We fully support efforts to reduce costly delays in transportation projects to the extent that they do not compromise environmental safeguards. We emphasize several measures which can expedite project delivery while enhancing natural resource conservation. Each of these measures is authorized in TEA-21, and many states are already taking advantage of the benefits.
1. Early, continued, substantive and supported involvement by regulatory agencies
Many projects are delayed because they are planned and designed before consultation with regulatory agencies. If regulatory agencies are involved from the beginning, they can steer DOTs clear of problems early. We support the facilitation of agency representation at the early stages of project design. Early agency consultations can identify decision points and potential conflicts before considerable time and resources have been committed to a particular plan of action which may later be discovered to be unacceptable or inconsistent with existing standards.
NEPA reviews are but one of many responsibilities of federal land and resource management agencies. Delays are often the result of inadequate funding and understaffed field offices. When agencies are fiscally restrained, their ability to respond to applicants= requests is likewise restrained. TEA-21 significantly increased transportation funding, resulting in an increase in transportation projects requiring environmental review. TEA-21 did not, however, increase funding to the agencies charged with reviewing and permitting these projects. The experience of the U.S. Fish and Wildlife Service (USFWS) provides an excellent example. Between 1998 and 2000, USFWS experienced a 77 percent increase in transportation project workload. However, since 1994 the USFWS budget and personnel levels for transportation technical assistance have increased only 1 percent.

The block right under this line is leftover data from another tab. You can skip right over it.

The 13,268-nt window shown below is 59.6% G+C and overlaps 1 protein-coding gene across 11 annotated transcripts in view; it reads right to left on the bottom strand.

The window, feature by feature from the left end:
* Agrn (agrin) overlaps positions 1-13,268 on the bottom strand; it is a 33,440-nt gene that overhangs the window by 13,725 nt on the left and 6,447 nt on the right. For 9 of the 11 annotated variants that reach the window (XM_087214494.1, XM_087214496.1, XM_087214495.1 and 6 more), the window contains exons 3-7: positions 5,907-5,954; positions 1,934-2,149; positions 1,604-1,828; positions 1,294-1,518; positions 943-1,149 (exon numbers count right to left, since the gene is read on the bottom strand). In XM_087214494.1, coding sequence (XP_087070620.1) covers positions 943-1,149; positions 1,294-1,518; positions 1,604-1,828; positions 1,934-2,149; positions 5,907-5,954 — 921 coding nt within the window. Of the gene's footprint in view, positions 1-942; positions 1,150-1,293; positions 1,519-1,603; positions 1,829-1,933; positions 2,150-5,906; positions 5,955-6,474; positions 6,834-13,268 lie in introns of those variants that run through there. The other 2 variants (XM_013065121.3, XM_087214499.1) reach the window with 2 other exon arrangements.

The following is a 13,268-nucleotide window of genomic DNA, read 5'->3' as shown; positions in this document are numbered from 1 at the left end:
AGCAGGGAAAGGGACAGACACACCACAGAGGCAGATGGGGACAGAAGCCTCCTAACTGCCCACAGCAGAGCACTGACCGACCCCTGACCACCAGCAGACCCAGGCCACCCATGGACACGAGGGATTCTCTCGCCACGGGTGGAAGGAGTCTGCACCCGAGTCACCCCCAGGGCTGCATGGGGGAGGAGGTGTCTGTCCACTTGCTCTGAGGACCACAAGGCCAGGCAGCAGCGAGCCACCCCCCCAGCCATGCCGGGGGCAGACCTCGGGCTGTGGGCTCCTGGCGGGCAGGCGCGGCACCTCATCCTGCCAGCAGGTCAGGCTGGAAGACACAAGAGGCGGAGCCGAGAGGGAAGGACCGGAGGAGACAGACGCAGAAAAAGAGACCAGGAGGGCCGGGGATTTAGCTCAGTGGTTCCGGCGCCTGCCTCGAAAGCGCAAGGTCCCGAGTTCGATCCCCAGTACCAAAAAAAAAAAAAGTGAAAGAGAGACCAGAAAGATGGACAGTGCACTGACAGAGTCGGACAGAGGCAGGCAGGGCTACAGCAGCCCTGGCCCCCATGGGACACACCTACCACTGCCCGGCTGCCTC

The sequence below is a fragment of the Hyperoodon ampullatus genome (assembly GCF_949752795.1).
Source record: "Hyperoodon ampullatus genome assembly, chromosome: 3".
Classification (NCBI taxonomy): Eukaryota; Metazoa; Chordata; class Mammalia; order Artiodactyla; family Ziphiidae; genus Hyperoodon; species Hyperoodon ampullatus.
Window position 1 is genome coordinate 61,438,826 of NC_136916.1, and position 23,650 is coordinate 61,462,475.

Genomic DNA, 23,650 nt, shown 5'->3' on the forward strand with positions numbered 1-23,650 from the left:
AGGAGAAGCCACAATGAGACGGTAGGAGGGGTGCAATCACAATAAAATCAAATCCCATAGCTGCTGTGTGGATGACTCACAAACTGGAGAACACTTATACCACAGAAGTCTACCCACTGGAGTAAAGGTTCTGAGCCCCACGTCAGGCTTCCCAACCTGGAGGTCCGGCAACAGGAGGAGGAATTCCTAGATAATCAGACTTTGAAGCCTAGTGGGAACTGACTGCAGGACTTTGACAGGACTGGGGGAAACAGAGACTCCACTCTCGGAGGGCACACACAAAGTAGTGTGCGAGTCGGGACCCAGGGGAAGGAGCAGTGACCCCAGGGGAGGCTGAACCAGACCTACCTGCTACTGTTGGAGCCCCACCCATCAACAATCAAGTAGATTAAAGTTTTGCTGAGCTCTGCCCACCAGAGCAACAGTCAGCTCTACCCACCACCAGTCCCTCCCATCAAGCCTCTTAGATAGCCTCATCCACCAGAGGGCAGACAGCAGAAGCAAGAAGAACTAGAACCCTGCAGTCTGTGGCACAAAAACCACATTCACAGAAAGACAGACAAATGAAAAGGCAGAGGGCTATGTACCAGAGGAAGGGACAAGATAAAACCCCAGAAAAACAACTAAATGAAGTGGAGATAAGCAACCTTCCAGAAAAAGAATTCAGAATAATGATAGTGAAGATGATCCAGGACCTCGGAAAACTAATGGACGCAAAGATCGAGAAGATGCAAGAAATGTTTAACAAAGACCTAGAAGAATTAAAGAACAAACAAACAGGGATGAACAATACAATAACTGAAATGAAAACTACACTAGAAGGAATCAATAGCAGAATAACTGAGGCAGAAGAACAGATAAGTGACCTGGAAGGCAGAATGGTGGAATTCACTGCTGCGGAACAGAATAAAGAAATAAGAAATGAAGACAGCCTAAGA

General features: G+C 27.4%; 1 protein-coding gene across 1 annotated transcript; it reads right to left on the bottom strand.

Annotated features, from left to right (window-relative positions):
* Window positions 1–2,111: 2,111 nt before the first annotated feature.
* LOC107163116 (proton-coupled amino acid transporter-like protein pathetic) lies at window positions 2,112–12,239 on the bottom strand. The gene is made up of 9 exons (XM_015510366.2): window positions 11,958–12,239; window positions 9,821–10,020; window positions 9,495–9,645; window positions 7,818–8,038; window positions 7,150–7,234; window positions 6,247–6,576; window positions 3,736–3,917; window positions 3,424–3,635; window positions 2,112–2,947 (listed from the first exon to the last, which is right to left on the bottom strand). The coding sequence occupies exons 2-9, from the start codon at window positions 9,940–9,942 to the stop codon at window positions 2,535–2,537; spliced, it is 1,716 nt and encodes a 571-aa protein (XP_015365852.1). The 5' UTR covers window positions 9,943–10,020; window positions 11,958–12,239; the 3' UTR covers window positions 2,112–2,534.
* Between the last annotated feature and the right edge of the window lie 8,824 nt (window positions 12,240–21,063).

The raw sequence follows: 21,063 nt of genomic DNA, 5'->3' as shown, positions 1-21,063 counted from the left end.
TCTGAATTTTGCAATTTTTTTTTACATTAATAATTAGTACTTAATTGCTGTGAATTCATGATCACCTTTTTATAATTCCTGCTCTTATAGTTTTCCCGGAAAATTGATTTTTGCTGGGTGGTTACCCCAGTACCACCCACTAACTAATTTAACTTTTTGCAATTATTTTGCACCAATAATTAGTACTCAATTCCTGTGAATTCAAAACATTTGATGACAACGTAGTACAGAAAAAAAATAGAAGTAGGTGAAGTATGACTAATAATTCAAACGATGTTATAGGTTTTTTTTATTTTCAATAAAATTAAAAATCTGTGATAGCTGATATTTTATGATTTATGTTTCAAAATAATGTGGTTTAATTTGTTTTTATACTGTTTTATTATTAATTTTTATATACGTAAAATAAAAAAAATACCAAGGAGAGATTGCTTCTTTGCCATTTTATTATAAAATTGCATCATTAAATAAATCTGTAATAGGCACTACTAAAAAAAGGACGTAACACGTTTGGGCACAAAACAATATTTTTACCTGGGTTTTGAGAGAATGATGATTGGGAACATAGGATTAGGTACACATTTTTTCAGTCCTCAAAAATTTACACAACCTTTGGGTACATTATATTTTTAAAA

Section 1309 allows transportation funds to be used to reimburse permitting agencies for staff hours and expenses, so that these agencies can dedicate staff time to reviewing proposed road projects early on and in a timely manner. Such reimbursement is an efficient investment that prevents delays in project delivery and increases natural resource conservation. To date, several states have taken full advantage of the reimbursement provision and are reaping the streamlining benefits of early, continued and supported involvement.
2. Incorporate conservation into transportation planning
Substantial progress can be made in reducing project delays by coordinating conservation planning and transportation planning. Several states, including Florida and Massachusetts, have undertaken comprehensive wildlife conservation plans which identify the most important habitats for sustaining the full complement of species in the state into the future. Under the State Wildlife Grants program in the FY2002 Interior Appropriations Act, states are now receiving federal funding that can be used to develop these state plans. State natural resource agencies are awarded formula-based grants with the requirement that it complete a comprehensive wildlife conservation plan by 2005. Transportation plans and projects will have reduced impacts on wildlife and proceed more smoothly if they take these conservation plans into account by avoiding impacts to ecologically important lands and directing mitigation funds to the preservation of those lands.